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Getting a game 'right' can be all wrong

Thursday, August 22, 2013 - 11:16 am

A man and a boy sit together on the floor, with a board game spread out between them. I'm the one on the left, the fellow with mostly-whole head of hair. The little guy I'm playing Candyland with is my oldest son, who's now 22. (Yes, this was a “few” years ago. Let's just leave it there and go on.)

Lean in. Look close. We're having fun, right? After all, we're playing together.

No, not exactly. My son is playing and having fun, but I'm busily getting annoyed. (Note the prune-shaped look of frustration slithering across my face.)

Oh, oh – here comes the part I wanted you to see. I'm about to utter a classic Awful Dad Line. You ready?

“No, no. Stop! You're not doing it right!”

Oh yeah, I said it. In fact, I said it a lot. There I'd be, playing a game with my kids, listening to their laughter and enjoying their company. But was I focused on that? No! I was making sure they played the game “right” by the rules.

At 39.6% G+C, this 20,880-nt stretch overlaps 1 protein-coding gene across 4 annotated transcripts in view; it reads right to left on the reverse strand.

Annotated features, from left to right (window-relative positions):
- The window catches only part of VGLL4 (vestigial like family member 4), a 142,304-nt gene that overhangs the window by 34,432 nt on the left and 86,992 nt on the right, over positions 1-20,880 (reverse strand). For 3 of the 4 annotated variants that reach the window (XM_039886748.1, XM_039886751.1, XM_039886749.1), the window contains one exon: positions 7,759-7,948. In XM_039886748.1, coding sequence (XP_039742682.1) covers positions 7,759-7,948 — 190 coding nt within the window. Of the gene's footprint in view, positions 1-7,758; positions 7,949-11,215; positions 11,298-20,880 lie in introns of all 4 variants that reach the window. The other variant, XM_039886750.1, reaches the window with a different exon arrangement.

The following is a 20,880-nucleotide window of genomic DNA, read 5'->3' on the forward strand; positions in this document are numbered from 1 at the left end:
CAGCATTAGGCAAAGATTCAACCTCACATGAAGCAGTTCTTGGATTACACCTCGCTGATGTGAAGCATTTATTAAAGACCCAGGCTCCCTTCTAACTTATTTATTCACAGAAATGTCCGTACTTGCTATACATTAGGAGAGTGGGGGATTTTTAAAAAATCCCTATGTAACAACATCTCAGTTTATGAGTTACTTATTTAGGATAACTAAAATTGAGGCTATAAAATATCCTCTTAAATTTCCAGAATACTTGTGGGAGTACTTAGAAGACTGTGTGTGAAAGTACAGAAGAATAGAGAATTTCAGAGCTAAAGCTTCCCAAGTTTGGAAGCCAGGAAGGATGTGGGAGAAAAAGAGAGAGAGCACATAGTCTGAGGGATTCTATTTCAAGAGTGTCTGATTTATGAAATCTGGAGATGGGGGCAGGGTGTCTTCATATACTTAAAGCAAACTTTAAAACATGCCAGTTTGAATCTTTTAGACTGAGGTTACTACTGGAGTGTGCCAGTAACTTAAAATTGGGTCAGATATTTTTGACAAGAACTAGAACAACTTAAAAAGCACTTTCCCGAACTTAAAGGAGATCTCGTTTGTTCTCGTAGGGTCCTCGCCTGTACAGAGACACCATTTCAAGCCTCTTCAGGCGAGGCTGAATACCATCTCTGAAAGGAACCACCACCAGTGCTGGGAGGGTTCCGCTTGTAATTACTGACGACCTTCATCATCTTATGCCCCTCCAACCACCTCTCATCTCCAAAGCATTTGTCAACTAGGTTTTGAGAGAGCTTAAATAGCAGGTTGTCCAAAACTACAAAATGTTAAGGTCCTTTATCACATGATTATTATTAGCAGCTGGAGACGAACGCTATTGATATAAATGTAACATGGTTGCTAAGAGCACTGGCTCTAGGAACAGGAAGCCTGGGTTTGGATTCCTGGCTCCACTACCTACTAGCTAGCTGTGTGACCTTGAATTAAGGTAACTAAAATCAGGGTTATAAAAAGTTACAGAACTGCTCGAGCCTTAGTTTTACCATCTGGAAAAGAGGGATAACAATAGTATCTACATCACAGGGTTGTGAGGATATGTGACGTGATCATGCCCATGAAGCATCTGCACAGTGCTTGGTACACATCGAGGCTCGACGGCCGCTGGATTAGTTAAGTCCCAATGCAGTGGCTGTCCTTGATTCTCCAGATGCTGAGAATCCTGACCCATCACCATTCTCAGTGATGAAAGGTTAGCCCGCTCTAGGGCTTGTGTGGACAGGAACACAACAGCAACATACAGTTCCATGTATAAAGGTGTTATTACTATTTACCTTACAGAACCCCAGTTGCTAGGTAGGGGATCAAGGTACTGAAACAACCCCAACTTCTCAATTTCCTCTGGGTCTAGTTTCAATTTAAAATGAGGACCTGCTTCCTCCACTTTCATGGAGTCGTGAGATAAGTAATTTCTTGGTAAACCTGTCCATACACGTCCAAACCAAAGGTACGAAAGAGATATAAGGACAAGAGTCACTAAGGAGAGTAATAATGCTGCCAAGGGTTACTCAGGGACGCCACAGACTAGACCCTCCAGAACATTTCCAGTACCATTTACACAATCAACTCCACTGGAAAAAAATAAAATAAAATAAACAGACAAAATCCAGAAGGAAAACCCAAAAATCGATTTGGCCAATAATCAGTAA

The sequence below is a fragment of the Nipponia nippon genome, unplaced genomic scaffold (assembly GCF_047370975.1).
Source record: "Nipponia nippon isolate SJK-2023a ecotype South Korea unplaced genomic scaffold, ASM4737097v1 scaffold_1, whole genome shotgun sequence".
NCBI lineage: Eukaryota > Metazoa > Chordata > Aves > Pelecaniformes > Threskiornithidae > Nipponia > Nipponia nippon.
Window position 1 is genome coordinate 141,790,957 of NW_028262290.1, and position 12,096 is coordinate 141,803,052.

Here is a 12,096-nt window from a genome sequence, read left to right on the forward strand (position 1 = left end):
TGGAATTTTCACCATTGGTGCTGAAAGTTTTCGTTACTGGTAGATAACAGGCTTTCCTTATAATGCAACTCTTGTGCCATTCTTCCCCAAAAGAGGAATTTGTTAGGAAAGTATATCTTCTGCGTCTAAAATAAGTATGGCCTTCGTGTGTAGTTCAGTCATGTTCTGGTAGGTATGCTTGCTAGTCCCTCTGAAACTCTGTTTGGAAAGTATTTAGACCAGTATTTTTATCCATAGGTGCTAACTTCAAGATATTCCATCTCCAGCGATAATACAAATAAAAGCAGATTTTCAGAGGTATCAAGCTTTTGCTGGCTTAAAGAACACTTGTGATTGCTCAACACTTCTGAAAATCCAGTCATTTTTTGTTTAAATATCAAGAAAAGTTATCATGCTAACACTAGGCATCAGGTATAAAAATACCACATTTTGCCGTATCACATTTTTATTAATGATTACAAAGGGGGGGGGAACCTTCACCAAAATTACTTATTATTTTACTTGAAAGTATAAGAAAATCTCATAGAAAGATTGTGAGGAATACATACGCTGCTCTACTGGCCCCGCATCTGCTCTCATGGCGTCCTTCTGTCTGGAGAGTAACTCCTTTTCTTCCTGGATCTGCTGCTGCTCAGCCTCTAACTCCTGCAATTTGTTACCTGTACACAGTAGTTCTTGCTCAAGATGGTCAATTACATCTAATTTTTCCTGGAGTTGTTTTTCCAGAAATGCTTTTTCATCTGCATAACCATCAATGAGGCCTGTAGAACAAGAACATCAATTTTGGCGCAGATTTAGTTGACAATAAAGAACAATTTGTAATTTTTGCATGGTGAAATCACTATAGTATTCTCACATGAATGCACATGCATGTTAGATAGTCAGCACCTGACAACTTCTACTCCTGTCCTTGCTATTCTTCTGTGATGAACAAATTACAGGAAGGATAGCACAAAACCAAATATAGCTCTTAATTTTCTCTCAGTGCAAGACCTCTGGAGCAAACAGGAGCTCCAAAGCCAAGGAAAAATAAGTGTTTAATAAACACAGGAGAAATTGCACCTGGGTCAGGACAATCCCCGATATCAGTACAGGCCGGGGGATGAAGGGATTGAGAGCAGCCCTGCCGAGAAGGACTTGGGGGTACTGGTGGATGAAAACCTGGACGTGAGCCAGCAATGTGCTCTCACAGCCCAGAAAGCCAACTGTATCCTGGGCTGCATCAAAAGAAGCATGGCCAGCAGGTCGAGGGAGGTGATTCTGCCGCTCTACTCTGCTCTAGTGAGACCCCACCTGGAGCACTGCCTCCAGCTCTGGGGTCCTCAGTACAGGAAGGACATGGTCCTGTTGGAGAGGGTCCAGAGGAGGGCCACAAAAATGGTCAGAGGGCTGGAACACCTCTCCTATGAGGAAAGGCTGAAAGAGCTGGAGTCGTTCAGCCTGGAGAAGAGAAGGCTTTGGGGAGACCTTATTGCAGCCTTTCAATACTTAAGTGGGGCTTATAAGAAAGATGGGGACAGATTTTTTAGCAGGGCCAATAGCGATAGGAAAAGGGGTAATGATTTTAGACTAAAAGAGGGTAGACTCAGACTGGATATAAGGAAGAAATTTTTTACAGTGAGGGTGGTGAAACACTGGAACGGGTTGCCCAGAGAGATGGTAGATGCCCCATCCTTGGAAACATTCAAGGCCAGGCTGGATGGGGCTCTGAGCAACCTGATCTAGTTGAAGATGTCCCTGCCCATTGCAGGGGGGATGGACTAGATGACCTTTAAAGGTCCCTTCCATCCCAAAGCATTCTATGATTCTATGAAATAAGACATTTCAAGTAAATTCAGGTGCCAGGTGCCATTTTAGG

It turns out that things like following the rules and taking turns are hard ideas for little ones to grasp. Kids only start to understand that stuff when they're about six. Most younger kids simply can't process it. They don't have the thinking skills yet.

That's why my Awful Dad Line was so awful. I was focused on the wrong thing. I missed the magic of the moment.

Playing games with younger kids – heck, with children of any age – is about spending time together doing something fun. It's about laughing and making memories. Yes, games teach kids all kinds of skills, but that happens over time in the natural course of playing together. You don't need to make that happen. It's automatic.

Don't get worked up if your little ones have trouble figuring out where to put their token next or if they suddenly jump from one side of the path to another. Gently help them and smile with them and laugh with them. Just play.

Here's the one rule you need remember, Dad: Fun always comes first. Everything else is details. Change the rules. Ditch the rules. Forget the rules. You bought the game. It's yours now, and you can play it however you want to. So there.

Bottom line: If you're having fun with your kids, then you're doing it right.

So, ready to play?

Fort Wayne resident John Kaufeld is a best-selling author, speaker and dad. He enjoys playing games with his family and letting others know about them. You can email him at john@johnkaufeld.com and read more of his work at www.johnkaufeld.com. This column is the personal opinion of the writer and does not necessarily reflect the views or opinion of The News-Sentinel.